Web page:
July – December 2020

Will technology take my job away?

Will the Fourth Industrial Revolution lead to large-scale unemployment?

The Steinhoff Saga Management review - University of Stellenbosch Business School

June – December 2020

Will technology take my job away?

Will the Fourth Industrial Revolution lead to large-scale unemployment?

By Prof Martin Butler and Bertus Buys

  • DEC 2020

15 minutes to read

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When the impact of modern technologies like artificial intelligence, machine learning and robotics are discussed in a business or social context the conversation inevitably turns to the impact on employment. There are justifiable concerns that technology will lead to widespread unemployment or, at the very least, a workforce not ready for the types of opportunities provided. When technology changes the structure of economic activities some employment opportunities will be lost. This raises the question: Will this only be those jobs that are repetitive and rather simplistic, or will it have a zero net effect on formal employment?

If anything, the Fourth Industrial Revolution’s significant impact on policy and strategy is intensifying the level of conversation that, up to now, has mostly been based on anecdotal evidence or historical reference. However, there are always lessons to learn from the past. In addition, we need explorative technological forecasting based on extrapolations from the past to make sense of the future.

There are justifiable concerns that technology will lead to widespread unemployment or, at the very least, a workforce not ready for the types of opportunities provided.

Therefore, this study looked at the impact of technological innovation on employment over the long term to obtain a better picture of what the future might hold. The technological unemployment debate has split the academic world into technology pessimists and technology optimists. The pessimistic view is that innovation destroys jobs; it creates structural changes in the economy that drive unemployment in the unskilled labour market, while increasing employment in the skilled market. The optimistic view is that innovation creates a myriad of possibilities in the form of new employment, and also positively influences multiple support industries and sectors that already exist, with a net positive effect.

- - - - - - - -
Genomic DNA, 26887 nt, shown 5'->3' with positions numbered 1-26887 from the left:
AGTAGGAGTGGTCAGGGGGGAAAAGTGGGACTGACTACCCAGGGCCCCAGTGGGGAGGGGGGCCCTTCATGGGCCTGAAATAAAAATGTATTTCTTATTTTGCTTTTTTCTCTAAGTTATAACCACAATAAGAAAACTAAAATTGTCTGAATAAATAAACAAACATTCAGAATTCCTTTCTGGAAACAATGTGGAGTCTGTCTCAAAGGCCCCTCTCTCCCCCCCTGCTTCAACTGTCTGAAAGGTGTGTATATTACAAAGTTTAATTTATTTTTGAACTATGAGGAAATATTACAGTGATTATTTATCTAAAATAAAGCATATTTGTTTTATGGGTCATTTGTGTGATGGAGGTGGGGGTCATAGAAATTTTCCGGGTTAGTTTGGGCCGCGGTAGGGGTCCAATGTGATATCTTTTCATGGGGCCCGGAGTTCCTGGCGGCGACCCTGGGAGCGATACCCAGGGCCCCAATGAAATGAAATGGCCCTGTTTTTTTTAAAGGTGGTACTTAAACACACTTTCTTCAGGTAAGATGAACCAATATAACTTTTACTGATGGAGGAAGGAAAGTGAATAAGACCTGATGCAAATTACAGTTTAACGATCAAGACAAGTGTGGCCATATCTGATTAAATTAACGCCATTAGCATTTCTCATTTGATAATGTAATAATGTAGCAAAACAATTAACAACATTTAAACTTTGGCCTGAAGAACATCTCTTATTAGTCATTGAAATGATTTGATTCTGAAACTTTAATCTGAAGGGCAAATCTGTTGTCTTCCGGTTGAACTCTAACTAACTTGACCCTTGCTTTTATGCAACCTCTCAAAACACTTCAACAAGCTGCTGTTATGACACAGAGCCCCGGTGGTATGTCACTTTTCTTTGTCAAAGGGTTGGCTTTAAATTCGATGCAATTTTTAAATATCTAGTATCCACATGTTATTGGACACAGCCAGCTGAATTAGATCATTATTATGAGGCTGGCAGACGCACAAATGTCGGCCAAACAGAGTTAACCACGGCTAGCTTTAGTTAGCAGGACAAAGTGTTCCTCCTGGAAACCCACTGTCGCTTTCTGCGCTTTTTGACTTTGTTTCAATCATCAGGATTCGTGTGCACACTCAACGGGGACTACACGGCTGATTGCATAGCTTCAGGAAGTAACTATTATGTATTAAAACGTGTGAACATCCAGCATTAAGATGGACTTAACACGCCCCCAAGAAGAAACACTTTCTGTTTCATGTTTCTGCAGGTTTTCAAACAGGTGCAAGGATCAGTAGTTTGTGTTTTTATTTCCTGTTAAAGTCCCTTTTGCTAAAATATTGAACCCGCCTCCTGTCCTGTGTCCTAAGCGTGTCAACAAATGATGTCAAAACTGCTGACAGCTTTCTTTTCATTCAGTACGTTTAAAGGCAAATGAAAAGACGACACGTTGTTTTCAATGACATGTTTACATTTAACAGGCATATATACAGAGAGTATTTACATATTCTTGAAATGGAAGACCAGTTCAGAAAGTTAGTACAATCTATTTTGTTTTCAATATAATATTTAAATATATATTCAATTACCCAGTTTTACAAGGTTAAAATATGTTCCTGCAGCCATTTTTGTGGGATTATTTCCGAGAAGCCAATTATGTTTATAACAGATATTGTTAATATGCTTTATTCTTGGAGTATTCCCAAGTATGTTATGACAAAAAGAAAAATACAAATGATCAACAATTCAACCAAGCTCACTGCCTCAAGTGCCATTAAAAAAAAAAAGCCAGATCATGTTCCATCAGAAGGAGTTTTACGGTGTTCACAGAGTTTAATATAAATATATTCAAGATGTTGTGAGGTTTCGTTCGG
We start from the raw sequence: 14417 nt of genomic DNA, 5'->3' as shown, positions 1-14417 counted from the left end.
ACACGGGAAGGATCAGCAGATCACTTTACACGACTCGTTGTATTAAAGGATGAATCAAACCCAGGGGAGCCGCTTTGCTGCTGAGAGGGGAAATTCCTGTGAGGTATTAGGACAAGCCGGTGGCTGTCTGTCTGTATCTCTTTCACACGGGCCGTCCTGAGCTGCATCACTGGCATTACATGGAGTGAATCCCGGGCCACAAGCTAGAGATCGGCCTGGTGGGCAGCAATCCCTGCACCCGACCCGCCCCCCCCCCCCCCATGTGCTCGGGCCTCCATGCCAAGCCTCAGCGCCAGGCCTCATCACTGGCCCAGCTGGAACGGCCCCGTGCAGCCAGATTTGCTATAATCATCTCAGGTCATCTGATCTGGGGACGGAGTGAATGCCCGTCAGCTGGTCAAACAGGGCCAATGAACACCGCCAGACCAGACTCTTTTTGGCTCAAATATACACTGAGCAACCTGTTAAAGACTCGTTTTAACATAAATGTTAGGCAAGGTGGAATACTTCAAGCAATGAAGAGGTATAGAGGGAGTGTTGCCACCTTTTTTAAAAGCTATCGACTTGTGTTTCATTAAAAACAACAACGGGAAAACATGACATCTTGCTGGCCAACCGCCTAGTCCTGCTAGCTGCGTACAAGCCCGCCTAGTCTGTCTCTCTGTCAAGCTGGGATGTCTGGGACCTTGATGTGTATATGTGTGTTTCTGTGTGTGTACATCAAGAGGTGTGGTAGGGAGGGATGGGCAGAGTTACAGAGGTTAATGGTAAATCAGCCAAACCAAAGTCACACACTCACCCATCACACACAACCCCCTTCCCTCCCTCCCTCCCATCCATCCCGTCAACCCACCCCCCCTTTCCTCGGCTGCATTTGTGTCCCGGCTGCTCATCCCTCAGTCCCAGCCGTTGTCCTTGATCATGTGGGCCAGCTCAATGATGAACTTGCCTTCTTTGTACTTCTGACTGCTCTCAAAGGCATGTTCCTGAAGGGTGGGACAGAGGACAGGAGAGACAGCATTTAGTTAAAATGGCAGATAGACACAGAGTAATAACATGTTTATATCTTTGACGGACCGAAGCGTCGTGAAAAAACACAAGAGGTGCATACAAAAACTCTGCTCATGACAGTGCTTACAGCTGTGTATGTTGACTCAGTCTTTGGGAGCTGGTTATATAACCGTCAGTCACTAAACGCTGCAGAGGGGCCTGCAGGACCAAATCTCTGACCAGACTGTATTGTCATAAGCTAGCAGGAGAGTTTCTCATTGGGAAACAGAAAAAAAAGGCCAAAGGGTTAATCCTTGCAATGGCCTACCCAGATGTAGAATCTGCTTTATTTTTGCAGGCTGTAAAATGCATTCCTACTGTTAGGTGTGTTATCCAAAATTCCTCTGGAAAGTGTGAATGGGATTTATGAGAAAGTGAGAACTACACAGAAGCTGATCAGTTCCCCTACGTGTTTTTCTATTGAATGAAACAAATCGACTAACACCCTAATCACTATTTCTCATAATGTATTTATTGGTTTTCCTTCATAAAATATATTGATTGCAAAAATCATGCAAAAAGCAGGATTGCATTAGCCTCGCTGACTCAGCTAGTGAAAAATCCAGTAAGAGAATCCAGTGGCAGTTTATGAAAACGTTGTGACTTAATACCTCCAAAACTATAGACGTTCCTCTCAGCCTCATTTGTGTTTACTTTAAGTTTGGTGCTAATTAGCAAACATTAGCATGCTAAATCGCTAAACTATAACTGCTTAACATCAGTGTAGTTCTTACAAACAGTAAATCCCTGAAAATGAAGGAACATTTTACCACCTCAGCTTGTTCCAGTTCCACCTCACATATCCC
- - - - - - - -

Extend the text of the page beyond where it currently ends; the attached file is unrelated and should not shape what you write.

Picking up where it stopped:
Technological innovation and unemployment
The media and management literature warn about the perils of technological unemployment. To move beyond the sensation-seeking statistics, it is necessary to obtain a better understanding of the types of jobs gained and lost as a result of technological innovation.

Four aspects are important when looking at the effect of technological innovation on employment. Firstly, any study about economic impact could be done at product/process level, firm level and industry level. It is of course also possible to extrapolate industry level to country or larger geographical levels. Secondly, we need to take cognisance of the multiple dimensions of innovation. Thirdly, we need a long-term lens to look at high-level correlations between technological developments and economic cycles. Finally, the types of unemployment need to be analysed to try and isolate technology induced unemployment from other large employment trends that could influence the data.

The type of unemployment depends on where the economic system finds itself on the economic supercycle, also called the K-wave pattern or Kondratieff long wave.

The literature indicates four main types of unemployment:

  • Structural unemployment: This is defined as the disparity between the jobs available in the market and the skills of the workforce.
  • Frictional unemployment: This is defined as the short-term unemployment experienced while people are looking for jobs.
  • Cyclical unemployment: This is defined as loss of work due to economic downturns.
  • Seasonal unemployment: This refers to unemployment as a result of seasonal productive activities – like those typically found in the agricultural industry.

According to early 20th century Austrian political economist Joseph Schumpeter, all types of unemployment could be ascribed to the creative destruction process. He explained that unemployment is mainly frictional; unemployment as a result of technology adoption was temporary and of a cyclical nature. In contrast, the Italian economist Pasinetti believed that structural changes in the economic system generated a technology-induced loss of employment. A global analysis of the 2008 recession indicated that job polarisation – referring to a structural change from low-skilled or unskilled labour to skilled labour – was typically concentrated during recessions which coincided with technological changes.

One of the mostly widely used theories to investigate the interdependency between technological transformation and economic activity is the Kondratieff waves introduced by Russian economist Nikolai Kondratieff in his 1925 book The major economic cycles.  The type of unemployment depends on where the economic system finds itself on the economic supercycle, also called the K-wave pattern or Kondratieff long wave.

Kondratieff Wave